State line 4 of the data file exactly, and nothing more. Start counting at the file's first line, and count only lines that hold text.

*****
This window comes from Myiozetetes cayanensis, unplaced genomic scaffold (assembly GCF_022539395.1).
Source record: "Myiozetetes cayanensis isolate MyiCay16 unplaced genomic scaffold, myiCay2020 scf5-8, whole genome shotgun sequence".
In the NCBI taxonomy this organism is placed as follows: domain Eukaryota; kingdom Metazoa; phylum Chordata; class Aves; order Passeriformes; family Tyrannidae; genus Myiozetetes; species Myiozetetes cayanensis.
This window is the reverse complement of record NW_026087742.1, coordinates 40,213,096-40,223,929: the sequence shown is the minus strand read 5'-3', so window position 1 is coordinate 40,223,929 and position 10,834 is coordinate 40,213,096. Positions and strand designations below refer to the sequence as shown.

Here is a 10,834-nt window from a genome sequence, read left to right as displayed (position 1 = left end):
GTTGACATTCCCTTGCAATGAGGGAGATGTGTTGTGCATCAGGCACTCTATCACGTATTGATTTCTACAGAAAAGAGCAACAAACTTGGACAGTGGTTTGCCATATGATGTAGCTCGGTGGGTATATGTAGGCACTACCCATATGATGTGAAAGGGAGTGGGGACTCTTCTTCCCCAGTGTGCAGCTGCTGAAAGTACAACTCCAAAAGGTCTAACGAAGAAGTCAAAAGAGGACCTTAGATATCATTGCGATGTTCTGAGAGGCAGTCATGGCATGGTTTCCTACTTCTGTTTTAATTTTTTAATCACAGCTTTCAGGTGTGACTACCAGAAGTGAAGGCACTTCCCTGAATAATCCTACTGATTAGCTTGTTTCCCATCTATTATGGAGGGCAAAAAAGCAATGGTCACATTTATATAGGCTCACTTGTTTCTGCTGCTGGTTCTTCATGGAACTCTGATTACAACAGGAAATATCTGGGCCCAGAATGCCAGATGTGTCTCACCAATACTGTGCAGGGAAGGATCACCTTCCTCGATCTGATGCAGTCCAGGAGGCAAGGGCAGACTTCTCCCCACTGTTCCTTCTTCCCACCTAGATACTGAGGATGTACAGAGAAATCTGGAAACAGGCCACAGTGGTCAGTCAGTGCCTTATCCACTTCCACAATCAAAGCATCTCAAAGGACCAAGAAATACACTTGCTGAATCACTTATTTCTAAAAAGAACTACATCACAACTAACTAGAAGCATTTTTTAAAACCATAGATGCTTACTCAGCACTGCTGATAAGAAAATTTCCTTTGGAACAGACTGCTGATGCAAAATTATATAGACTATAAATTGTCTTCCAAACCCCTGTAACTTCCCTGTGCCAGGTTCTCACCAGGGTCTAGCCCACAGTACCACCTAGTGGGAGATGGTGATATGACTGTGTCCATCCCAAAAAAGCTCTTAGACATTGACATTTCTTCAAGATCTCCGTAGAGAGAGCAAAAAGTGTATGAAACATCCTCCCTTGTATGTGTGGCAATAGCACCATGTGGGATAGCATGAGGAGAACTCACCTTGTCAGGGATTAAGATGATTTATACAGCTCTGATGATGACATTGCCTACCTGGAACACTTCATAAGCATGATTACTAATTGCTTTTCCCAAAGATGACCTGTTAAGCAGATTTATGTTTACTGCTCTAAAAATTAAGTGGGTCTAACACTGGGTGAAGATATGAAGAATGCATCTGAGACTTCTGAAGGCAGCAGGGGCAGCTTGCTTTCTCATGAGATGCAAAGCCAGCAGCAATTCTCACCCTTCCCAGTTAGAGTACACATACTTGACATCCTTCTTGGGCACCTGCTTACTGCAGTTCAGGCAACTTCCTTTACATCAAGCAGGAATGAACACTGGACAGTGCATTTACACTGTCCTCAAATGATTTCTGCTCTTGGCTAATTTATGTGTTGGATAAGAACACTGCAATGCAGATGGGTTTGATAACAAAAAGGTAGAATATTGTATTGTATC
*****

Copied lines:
This window is the reverse complement of record NW_026087742.1, coordinates 40,213,096-40,223,929: the sequence shown is the minus strand read 5'-3', so window position 1 is coordinate 40,223,929 and position 10,834 is coordinate 40,213,096. Positions and strand designations below refer to the sequence as shown.